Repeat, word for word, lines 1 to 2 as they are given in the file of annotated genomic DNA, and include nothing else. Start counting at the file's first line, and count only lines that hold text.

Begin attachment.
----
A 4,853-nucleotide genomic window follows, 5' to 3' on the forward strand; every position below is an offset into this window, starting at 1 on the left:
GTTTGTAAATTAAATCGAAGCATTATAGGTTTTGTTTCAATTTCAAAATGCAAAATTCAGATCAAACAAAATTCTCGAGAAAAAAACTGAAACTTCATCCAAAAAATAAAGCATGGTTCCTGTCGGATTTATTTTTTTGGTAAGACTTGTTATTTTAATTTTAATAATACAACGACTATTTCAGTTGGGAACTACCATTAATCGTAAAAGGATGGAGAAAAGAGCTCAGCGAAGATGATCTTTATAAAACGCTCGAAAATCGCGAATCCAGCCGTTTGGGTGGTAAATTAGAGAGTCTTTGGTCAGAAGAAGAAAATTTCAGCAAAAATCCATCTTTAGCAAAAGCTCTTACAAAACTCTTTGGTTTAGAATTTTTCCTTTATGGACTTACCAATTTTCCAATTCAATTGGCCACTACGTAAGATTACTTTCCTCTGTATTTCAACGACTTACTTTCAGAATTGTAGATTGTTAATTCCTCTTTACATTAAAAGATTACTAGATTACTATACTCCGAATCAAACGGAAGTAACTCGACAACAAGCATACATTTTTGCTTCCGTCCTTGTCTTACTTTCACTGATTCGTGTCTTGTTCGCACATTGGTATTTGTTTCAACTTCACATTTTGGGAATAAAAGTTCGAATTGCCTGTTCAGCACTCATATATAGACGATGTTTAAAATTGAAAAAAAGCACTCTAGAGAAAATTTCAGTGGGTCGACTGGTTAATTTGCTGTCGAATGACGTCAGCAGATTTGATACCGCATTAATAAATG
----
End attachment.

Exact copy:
A 4,853-nucleotide genomic window follows, 5' to 3' on the forward strand; every position below is an offset into this window, starting at 1 on the left:
GTTTGTAAATTAAATCGAAGCATTATAGGTTTTGTTTCAATTTCAAAATGCAAAATTCAGATCAAACAAAATTCTCGAGAAAAAAACTGAAACTTCATCCAAAAAATAAAGCATGGTTCCTGTCGGATTTATTTTTTTGGTAAGACTTGTTATTTTAATTTTAATAATACAACGACTATTTCAGTTGGGAACTACCATTAATCGTAAAAGGATGGAGAAAAGAGCTCAGCGAAGATGATCTTTATAAAACGCTCGAAAATCGCGAATCCAGCCGTTTGGGTGGTAAATTAGAGAGTCTTTGGTCAGAAGAAGAAAATTTCAGCAAAAATCCATCTTTAGCAAAAGCTCTTACAAAACTCTTTGGTTTAGAATTTTTCCTTTATGGACTTACCAATTTTCCAATTCAATTGGCCACTACGTAAGATTACTTTCCTCTGTATTTCAACGACTTACTTTCAGAATTGTAGATTGTTAATTCCTCTTTACATTAAAAGATTACTAGATTACTATACTCCGAATCAAACGGAAGTAACTCGACAACAAGCATACATTTTTGCTTCCGTCCTTGTCTTACTTTCACTGATTCGTGTCTTGTTCGCACATTGGTATTTGTTTCAACTTCACATTTTGGGAATAAAAGTTCGAATTGCCTGTTCAGCACTCATATATAGACGATGTTTAAAATTGAAAAAAAGCACTCTAGAGAAAATTTCAGTGGGTCGACTGGTTAATTTGCTGTCGAATGACGTCAGCAGATTTGATACCGCATTAATAAATG